Login Sign in
Login Sign in

Join thousands of pet parents and get vet-approved guidance, product reviews, exclusive deals, and more!

Can Cats See in the Dark?

Cat looking in the dark at owner
Skip To

Cats are incredibly stealthy. Even when all the lights are turned off, cats run, jump and play without hesitation. Meanwhile, pet parents are tripping over cat toys and fumbling through the dark! 

When you look over at your crazed kitty, her eyes may glow an eerie dim blue-yellow light even when most lights have been turned off. So what is the reason for this glow, and why do cats have a fantastic ability to see so well in the dark?

Can Cats See in the Dark?

Kitten looking up in the sunshine shadow

Yes. Cats can see in the dark and have much better night vision than humans do. Humans need six times more light than cats to see in the dark. Cats can see well when it is dark, but there needs to be some light.

Although cats can be active at night, cats are not nocturnal animals. Instead, cats are crepuscular. Crepuscular animals are most active at dusk and dawn. Cats evolved from desert animals, and dusk and dawn are the coolest times of the day. For this reason, cats are most active at those times.

How Do Cats See in the Dark?

Gray cat looking into the squinting eyes

Light enters an eye through the cornea, the pupil, and the lens. A cat’s cornea, or the clear part of the front of the eye, is larger than other species and can catch more light when it’s dark outside. A cat’s pupil, or the black center of the eye, can open very wide and round and allow the lens to catch more light. A cat’s lens, or the clear curved structure behind the black pupil, is also larger to supply more light to the retina behind it.

A cat’s retina, found at the back of the inside of the eye, has a special layer called the tapetum lucidum. This layer is made up of reflective cells that allow light to bounce off the back of the eye, increasing the chance the eye will absorb the light. Think of the tapetum as a mirror reflecting beams of light. This layer is the reason cat eyes appear to glow in the dark! Cat eyes allow six times more light to be processed by the retina than humans, giving them excellent night vision.

Photoreceptors called rods and cones sit in the retina. Rods improve vision when it is dark and detect movement, while cones are responsible for seeing color and sharp images in the daytime. Compared to other species, cats have way more rods—three times as many as humans. Rods are also responsible for detecting movement, which explains why cats are excellent hunters at night. However, the number of cones in a cat’s eye is lower, so cats cannot see as many colors or very well in the daytime.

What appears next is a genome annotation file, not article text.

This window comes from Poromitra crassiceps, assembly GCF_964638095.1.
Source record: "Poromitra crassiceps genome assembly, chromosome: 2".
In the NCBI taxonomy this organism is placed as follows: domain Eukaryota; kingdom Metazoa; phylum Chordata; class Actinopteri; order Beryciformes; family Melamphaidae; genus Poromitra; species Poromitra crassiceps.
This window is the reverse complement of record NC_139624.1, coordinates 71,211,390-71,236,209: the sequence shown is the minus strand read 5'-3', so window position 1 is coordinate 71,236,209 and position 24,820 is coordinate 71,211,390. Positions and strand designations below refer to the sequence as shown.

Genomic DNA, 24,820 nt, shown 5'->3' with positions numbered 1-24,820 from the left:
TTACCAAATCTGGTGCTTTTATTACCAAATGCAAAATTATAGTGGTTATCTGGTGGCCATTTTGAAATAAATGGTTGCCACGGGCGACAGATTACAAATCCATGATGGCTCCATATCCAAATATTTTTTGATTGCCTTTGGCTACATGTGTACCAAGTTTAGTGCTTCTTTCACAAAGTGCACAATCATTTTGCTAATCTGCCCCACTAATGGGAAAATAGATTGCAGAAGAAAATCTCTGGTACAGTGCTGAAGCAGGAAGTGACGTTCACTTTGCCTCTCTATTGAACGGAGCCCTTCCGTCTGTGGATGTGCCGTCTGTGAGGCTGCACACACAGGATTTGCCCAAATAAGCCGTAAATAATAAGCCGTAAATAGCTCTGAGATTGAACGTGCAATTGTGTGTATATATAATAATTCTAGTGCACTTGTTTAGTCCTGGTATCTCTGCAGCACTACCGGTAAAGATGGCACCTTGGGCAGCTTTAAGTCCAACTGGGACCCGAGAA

How Well Can Cats See in the Dark?

Cat belly up looking at the sky and owner

Cats can see very well in the dark. Based on the high number of rods and the tapetum layer in their eyes, cats can see better at night than humans, dogs, and many other animals. The trade-off is that cats cannot see well in daylight. Cats have many more rods than they do cones, which are necessary to see clearly in daylight. Also, a cat’s eyes are so reflective that when light enters the eye, it bounces back and forth until it lands on receptors to take the signal, resulting in less accurate vision in the daytime.

Surprisingly, there are other ways cats can “see” without using their eyes. Their sense of smell, hearing, whiskers, and paws can be used to navigate without seeing well. Whiskers sense vibrations or changes in air current, which helps cats determine the size, shape, and speed of moving objects near them. Their paws feel for vibrations on the ground, which also assists cats when it is dark.

Cat Night Vision: Other Interesting Facts

Cat squinting eyes
  • Cat’s vision equates to 20/100. Their sharpness of vision is less than dogs or humans.
  • Cats can see yellow and blue colors, but red and green are viewed as various shades of gray.
  • Vocalizing at night is common in cats when they become senior, and it is often tied to medical concerns such as loss of vision or hearing.
  • A cat’s tapetum layer reflects 130 times more light than human eyes.
  • Cats can see up to 120 feet away, but many cats cannot see things within a foot of their nose.